PMID: 28318633
ISSN: 1523-1755
CID: 3534222

The association between a Mediterranean-style diet and kidney function in the Northern Manhattan Study cohort

Khatri, Minesh; Moon, Yeseon P; Scarmeas, Nikolaos; Gu, Yian; Gardener, Hannah; Cheung, Ken; Wright, Clinton B; Sacco, Ralph L; Nickolas, Thomas L; Elkind, Mitchell S V
BACKGROUND AND OBJECTIVES/OBJECTIVE:Various dietary strategies have been investigated to slow kidney function decline. However, it is unknown whether a Mediterranean diet, which has been associated with improved cardiovascular risk, is associated with change in kidney function. DESIGN, SETTING, PARTICIPANTS, & MEASUREMENTS/METHODS:This study used the Northern Manhattan Study, a prospective, multiethnic, observational cohort of participants who were stroke free at baseline. Data were collected between 1993 and 2008. Serum creatinine measurements were taken a mean 6.9 years apart. A baseline dietary questionnaire was extrapolated into a previously used 9-point scoring system (MeDi). The primary outcome was incident eGFR<60 ml/min per 1.73 m(2)using the Modification of Diet in Renal Disease formula. A secondary outcome was the upper quartile of annualized eGFR decline (≥ 2.5 ml/min per 1.73 m(2) per year). Conditional logistic regression models adjusted for demographics and baseline vascular risk factors. RESULTS:Mean baseline age was 64 years, with 59% women and 65% Hispanics (N=900); mean baseline eGFR was 83.1 ml/min per 1.73 m(2). Incident eGFR<60 ml/min per 1.73 m(2) developed in 14% . In adjusted models, every 1-point increase in the MeDi score, indicating increasing adherence to a Mediterranean diet, was associated with decreased odds of incident eGFR<60 ml/min per 1.73 m(2) (odds ratio, 0.83; 95% confidence interval, 0.71 to 0.96) and decreased odds of being in the upper quartile of eGFR decline (odds ratio, 0.88; 95% confidence interval, 0.79 to 0.98). CONCLUSIONS:A Mediterranean diet was associated with a reduced incidence of eGFR<60 ml/min per 1.73 m(2) and upper quartile of eGFR decline in a multiethnic cohort.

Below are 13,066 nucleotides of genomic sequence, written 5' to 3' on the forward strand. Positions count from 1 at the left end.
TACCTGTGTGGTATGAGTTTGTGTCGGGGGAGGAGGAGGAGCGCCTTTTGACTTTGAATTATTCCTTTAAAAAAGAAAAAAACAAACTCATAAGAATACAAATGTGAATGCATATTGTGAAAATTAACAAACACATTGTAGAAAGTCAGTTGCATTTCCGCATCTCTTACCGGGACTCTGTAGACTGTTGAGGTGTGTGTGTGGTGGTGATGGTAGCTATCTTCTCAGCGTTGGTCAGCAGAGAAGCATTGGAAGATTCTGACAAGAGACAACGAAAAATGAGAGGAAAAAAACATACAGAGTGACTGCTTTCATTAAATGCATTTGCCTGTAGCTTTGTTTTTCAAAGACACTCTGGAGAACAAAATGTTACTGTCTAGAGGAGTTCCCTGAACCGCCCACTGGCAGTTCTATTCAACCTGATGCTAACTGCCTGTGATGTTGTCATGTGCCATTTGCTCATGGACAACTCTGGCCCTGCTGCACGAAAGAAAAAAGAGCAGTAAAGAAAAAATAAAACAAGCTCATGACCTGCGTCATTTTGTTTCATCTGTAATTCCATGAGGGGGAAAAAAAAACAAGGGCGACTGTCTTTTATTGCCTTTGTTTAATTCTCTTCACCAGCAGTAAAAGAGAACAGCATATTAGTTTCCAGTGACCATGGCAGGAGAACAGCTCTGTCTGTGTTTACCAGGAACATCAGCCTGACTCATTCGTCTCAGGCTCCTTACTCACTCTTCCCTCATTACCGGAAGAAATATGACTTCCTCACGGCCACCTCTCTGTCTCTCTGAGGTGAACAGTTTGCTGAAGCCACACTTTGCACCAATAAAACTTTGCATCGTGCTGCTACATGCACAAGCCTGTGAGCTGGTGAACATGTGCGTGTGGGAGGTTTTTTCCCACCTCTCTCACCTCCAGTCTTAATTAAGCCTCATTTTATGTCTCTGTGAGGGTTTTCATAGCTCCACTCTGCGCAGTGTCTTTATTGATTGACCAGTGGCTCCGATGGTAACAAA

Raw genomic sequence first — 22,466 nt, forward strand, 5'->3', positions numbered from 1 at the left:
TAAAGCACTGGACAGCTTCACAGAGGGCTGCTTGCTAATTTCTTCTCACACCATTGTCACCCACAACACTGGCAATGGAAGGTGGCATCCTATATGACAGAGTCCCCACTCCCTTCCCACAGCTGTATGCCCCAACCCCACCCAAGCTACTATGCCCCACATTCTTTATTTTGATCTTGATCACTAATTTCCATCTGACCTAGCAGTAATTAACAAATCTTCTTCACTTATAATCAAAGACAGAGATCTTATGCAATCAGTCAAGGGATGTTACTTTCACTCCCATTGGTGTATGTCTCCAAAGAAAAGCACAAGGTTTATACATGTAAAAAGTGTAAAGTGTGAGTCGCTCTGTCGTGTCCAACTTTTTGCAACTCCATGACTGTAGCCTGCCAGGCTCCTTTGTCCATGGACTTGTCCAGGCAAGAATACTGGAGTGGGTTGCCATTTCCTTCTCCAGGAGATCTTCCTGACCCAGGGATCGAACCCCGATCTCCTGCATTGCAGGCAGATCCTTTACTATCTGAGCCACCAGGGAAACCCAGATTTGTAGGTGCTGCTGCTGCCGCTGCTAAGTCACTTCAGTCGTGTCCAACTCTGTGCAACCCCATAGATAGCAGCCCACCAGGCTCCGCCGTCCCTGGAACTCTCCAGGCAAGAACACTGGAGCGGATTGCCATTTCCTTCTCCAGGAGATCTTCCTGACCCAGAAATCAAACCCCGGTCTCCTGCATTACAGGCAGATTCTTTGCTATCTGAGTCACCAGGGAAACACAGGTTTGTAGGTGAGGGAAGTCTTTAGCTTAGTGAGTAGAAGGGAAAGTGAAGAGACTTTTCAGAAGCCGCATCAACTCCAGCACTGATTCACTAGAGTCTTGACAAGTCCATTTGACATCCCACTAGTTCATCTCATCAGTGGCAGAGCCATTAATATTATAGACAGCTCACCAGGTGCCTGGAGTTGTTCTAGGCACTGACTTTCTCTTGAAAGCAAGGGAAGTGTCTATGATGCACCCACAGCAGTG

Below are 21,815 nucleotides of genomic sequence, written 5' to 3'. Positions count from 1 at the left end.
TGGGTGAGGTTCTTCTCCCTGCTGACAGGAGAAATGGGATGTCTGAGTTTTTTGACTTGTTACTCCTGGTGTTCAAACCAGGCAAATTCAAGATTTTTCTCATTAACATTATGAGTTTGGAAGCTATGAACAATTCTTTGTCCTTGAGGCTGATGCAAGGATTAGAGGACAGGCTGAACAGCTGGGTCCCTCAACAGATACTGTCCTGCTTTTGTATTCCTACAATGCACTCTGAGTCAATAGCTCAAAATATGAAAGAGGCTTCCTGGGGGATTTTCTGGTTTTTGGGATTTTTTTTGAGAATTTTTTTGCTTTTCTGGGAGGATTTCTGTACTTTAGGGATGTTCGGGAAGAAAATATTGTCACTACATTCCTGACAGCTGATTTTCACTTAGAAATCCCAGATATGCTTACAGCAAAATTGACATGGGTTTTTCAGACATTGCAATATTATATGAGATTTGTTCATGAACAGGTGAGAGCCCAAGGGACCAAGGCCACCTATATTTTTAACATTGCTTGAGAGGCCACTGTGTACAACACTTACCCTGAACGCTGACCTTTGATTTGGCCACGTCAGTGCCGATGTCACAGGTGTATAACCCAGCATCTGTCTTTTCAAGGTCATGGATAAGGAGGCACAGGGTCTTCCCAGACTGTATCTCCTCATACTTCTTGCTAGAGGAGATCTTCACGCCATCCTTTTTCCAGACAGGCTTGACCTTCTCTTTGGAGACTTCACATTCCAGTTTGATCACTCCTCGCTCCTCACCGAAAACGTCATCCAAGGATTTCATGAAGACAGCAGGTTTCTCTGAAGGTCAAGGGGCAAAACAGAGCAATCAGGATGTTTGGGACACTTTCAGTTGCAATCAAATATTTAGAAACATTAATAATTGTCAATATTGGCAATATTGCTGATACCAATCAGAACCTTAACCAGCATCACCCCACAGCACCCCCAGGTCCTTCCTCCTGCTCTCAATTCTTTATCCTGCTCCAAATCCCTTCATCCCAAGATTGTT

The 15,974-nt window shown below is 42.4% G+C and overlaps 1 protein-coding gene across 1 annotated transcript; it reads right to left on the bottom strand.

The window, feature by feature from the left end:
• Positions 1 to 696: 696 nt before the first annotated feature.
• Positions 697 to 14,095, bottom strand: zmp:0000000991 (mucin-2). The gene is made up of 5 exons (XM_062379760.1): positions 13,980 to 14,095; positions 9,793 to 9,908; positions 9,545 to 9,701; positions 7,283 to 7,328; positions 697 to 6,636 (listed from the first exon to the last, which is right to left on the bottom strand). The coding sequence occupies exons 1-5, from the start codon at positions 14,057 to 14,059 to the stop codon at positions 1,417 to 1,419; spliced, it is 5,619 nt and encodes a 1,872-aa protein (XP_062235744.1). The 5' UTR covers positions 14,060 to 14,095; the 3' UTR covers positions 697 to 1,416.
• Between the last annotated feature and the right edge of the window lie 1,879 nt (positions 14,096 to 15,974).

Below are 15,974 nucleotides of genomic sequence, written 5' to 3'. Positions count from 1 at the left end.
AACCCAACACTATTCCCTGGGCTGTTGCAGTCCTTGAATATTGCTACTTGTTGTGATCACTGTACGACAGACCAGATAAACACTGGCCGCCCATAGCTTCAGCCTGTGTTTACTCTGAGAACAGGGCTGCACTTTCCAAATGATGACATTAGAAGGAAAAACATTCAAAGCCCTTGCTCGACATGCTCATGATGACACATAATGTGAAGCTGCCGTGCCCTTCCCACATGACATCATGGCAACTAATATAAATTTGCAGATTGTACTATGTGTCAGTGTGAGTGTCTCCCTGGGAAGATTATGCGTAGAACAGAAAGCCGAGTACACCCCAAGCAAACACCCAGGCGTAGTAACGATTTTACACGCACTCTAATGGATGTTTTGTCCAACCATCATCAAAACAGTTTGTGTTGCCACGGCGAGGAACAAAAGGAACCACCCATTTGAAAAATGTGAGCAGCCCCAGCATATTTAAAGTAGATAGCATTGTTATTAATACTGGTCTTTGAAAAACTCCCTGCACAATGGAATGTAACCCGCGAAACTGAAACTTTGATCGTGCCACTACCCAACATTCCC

PMID: 25359387
ISSN: 1555-905x
CID: 3534212

Acute kidney injury is associated with increased hospital mortality after stroke

Khatri, Minesh; Himmelfarb, Jonathan; Adams, Derk; Becker, Kyra; Longstreth, W T; Tirschwell, David L